The bacon is good on its own, in BLTs, or chopped over salads. With a butterscotch coating, it might even be good on vanilla ice cream…that salty/sweet thing. I’m sure you’d be way more creative with it than me. But if you ever have trouble getting your kids out of bed, just slam some of this stuff on the stove and let the smell lift them right out from under the covers. They’ll be at the kitchen table salivating in no time!

    Oh yeah – if you cook more than one batch, you have to clean the pan out between each use, or use lower and lower heat, or the sugars burn and it’s just plain gross and smelly. But I’m sure you knew that.

    If anybody tries this before me with the butterscotch, I’d love to know how it goes.

  • Stovetop Traveler

    Caramel and salt is definitely an exciting flavor combo. Fran’s Grey Salt Caramels used to be a treasured secret here in Seattle, but I fear they are pretty well-known nationwide now. She has scores of recent imitators as well. Butterscotch and bacon seems like it is a close relative – I think I’m gonna have to try that out.

  • luis

    Kate, I think its all ok yummy. Butterscotch may be a bit sweet for a bacon. I usually cook my bacon over a paper towel in a microwave safe dish made for doing bacon. Plastic with ridges. It leaves me with a nice straight crispy bacon strips and the bacon fat is absorbed by the paper towel.
    Also you maple bacon lovers can try wrapping a half strip of bacon lengthwise wrapped around a breadstick and encrusted with a nice quality parmesan cheese.
    Totally awesome. Again butterscotch doesn’t seem up to this savory task. Try it with hot rum I think… It’s in my list of memories to bring back.

  • shuna fish lydon


    Thanks so much for the links and shout outs. I feel a little bit like a messiah for lost/ almost extinct flavors.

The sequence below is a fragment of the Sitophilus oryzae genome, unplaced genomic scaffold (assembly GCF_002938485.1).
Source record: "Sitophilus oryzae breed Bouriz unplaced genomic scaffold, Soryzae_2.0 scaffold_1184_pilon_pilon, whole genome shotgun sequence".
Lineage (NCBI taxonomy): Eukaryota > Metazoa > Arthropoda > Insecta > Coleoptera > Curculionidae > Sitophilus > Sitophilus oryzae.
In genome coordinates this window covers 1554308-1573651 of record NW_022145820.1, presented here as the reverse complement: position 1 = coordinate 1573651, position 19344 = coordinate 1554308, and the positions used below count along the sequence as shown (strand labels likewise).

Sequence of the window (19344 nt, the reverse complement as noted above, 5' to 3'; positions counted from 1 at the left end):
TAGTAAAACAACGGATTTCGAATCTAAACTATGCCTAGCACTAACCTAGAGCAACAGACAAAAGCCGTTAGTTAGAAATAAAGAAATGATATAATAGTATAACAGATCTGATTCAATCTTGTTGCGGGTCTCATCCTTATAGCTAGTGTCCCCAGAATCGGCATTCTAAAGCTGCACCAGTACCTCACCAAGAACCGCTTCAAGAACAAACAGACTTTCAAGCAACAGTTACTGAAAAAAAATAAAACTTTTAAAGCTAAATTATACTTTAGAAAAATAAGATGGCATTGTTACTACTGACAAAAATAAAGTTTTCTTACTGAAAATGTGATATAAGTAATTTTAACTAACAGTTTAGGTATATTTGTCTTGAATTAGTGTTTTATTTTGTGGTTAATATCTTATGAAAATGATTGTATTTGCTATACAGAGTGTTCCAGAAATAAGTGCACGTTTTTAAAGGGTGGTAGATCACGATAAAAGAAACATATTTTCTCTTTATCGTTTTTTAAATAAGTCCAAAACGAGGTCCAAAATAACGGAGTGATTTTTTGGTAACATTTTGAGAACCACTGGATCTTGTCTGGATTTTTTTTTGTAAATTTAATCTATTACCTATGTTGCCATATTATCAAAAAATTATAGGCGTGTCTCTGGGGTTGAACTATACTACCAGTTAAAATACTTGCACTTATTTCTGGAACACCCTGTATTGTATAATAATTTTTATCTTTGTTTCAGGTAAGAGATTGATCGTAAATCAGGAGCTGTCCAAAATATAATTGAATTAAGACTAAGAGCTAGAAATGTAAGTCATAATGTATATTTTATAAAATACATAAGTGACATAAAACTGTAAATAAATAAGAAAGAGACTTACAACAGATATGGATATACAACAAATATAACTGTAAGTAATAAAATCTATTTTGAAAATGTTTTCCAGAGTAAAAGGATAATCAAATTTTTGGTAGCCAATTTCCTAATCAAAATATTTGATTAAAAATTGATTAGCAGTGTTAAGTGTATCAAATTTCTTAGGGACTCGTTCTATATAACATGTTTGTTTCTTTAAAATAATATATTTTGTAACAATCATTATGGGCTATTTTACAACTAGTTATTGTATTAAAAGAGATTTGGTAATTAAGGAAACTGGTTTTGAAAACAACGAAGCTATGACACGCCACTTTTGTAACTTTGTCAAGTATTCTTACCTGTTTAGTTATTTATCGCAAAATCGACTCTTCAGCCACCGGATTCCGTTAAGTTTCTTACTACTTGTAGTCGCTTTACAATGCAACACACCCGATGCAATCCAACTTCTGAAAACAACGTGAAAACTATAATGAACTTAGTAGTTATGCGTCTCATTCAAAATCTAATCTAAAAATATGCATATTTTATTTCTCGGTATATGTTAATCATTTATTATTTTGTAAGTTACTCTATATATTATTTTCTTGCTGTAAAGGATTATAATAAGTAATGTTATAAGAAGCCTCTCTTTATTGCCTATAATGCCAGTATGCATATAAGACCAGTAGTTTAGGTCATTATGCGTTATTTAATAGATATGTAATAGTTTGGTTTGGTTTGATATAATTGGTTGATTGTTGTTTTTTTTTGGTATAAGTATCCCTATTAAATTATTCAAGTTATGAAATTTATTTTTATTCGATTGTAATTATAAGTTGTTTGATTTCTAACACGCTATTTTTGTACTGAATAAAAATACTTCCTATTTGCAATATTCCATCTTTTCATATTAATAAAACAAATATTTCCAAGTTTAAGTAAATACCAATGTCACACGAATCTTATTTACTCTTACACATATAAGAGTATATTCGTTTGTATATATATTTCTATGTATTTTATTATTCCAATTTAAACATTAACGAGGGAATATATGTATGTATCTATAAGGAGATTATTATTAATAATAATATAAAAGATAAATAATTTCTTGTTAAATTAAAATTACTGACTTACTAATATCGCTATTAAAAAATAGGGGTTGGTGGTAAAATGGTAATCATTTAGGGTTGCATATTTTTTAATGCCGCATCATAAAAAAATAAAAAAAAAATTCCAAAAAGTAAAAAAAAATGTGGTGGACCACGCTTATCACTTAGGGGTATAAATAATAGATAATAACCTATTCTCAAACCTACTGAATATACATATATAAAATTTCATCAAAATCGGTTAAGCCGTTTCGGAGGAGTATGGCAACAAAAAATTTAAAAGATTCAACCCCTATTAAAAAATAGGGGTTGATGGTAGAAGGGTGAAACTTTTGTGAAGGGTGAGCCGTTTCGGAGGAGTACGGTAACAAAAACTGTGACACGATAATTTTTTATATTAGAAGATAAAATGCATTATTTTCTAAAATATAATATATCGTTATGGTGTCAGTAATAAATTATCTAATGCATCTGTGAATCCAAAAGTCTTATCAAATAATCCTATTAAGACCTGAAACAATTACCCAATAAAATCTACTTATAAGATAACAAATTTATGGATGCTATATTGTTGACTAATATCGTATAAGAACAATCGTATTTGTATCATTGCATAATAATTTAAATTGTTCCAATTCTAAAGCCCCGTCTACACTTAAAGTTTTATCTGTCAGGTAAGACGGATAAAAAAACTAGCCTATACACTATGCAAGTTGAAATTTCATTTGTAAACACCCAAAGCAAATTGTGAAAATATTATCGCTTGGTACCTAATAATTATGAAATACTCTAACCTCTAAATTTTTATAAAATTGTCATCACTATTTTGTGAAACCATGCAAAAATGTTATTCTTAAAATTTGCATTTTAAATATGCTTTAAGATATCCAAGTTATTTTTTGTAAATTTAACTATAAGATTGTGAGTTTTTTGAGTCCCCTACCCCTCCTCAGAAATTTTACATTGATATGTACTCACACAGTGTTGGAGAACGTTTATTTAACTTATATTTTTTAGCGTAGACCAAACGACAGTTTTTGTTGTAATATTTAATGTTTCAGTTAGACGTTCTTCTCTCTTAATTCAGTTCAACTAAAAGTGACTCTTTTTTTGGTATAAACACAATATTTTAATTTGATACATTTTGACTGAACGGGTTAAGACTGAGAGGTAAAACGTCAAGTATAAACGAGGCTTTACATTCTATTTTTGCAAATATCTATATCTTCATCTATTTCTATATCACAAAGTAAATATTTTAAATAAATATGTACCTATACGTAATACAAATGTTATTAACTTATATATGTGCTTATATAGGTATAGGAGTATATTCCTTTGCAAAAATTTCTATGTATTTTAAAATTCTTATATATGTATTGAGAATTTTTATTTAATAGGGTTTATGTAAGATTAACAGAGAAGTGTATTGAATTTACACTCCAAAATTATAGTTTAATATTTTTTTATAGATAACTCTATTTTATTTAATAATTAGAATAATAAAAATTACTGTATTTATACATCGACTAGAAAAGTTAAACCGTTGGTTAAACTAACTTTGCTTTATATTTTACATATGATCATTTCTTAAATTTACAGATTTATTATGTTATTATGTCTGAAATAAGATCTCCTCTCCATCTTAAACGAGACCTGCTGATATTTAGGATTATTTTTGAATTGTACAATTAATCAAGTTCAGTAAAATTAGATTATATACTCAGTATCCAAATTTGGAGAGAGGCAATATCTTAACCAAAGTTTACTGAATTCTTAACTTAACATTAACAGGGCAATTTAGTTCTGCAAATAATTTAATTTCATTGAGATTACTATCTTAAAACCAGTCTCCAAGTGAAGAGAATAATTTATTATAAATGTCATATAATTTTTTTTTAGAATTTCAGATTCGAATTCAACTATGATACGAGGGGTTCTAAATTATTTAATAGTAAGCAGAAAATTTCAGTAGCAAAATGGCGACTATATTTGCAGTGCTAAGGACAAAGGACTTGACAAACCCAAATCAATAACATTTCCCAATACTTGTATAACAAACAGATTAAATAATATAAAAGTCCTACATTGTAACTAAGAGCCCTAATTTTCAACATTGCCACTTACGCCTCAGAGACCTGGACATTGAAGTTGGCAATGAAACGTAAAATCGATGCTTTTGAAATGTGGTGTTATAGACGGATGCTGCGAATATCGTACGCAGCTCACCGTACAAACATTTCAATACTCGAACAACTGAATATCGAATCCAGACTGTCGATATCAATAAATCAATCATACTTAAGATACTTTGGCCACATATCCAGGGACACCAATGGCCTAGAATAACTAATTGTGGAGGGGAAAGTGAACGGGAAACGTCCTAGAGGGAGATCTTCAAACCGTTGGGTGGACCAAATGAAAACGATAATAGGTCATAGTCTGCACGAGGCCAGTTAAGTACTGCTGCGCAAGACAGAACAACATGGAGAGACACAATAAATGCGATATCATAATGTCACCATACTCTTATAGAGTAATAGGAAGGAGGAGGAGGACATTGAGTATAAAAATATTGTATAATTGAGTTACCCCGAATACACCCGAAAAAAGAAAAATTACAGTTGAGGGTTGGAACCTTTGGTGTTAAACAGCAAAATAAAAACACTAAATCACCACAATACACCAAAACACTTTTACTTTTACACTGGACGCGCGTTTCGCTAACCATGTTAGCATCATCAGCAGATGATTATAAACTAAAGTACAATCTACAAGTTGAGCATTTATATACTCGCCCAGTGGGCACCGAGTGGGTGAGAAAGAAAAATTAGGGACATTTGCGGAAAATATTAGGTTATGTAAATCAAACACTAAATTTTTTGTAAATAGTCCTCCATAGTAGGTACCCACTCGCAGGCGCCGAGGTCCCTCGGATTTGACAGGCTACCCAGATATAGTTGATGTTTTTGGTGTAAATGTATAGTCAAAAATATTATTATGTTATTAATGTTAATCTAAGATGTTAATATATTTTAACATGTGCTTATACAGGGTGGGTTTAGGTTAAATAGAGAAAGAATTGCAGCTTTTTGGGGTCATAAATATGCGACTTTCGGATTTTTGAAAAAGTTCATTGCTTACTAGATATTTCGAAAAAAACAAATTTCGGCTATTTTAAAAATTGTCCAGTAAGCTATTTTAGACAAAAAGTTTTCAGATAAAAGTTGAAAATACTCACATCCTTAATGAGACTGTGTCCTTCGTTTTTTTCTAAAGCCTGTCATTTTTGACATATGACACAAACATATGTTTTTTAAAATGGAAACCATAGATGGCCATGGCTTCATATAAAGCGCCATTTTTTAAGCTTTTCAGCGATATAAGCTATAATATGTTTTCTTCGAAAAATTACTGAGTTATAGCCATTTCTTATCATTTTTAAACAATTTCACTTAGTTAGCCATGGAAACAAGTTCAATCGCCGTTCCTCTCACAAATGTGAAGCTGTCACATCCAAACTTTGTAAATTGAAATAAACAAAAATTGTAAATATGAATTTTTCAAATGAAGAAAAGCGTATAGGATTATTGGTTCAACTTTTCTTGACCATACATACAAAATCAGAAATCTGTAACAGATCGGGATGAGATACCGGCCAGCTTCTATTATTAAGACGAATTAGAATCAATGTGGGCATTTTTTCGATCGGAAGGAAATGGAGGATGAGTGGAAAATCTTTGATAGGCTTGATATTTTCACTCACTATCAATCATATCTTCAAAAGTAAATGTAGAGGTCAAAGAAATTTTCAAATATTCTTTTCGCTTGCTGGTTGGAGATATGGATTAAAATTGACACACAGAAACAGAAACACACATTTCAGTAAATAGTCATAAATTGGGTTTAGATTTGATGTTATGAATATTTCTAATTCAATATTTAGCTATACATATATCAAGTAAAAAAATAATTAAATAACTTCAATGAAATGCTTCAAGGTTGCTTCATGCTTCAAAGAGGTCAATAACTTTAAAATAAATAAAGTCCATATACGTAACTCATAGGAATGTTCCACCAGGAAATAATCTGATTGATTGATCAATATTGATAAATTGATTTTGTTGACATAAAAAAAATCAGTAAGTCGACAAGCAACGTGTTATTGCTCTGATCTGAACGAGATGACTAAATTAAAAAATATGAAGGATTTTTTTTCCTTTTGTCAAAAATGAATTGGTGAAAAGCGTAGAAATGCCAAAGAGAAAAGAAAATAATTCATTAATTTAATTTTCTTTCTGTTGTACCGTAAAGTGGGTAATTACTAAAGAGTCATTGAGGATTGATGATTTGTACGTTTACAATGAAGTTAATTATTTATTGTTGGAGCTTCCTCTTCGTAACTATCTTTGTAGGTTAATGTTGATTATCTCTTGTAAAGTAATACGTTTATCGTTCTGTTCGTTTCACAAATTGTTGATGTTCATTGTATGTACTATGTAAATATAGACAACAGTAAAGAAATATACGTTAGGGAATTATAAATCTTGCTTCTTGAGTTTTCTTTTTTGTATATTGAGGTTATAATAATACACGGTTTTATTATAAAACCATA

But, I am actually answering all the butterscotch questions here, and on my own site I am hoping, and asking that more technical questions come forth. As it seems so for you, answering questions is a way of sealing in my own knowledge, and the research is wondrous indeed.

    To address Chuck’s question about where the word butterscotch came from one need only do a few Google searches to see that the word is a disputed one. The suffix “scotch” means “to cut,” as one would score candy while warm for a clean break later (like glass.) It also might mean “scorch” as is the case with caramel.

    I’d also like to put something else to rest here, although I know this will be harder. Just about every pastry chef I have ever worked for put salt in their caramel, especially when there was a presence of dairy or multiple fats. The “Salted Caramel” phenomena is an almost laughable one by those who make caramel all the time. It would be like re-marketing the car because it’s a machine that runs on 4 wheels.

    For me I just wish someone would write the bible of sugar. There’s always so much to learn and understand– it’s an endlessly fascinating subject indeed!

  • HappyHoarfrost

    To the tribe of we who can resist sweets, but not butterscotch or caramel:
    My forearm tells the tale of an old butterscotch-making incident gone awry. Sigh, better to have loved and been burned. MR’s addition of the cider vinegar to Shauna’s recipe was compelling enough to risk love again. Folks, there is nothing to lose and EVERYTHING to gain. It was so perfect my scar started aching.
    The homemade ice-cream shop down the road was the obvious next stop. And then, as one is wont to do with a lot of time on her hands and a surplus of butterscotch sauce, I began to think savory. Persistent theme: How can I work more salt into my life?
    Pork, had to be pork. I live within a mile of a butcher (Kate in the NW: bacon was my first brain-stop—you were on it!), and returned with a fat pork shoulder parcel. I’m sure you could do a roast, tenderloins. (And please don’t throw me out because I never measure, but only describe):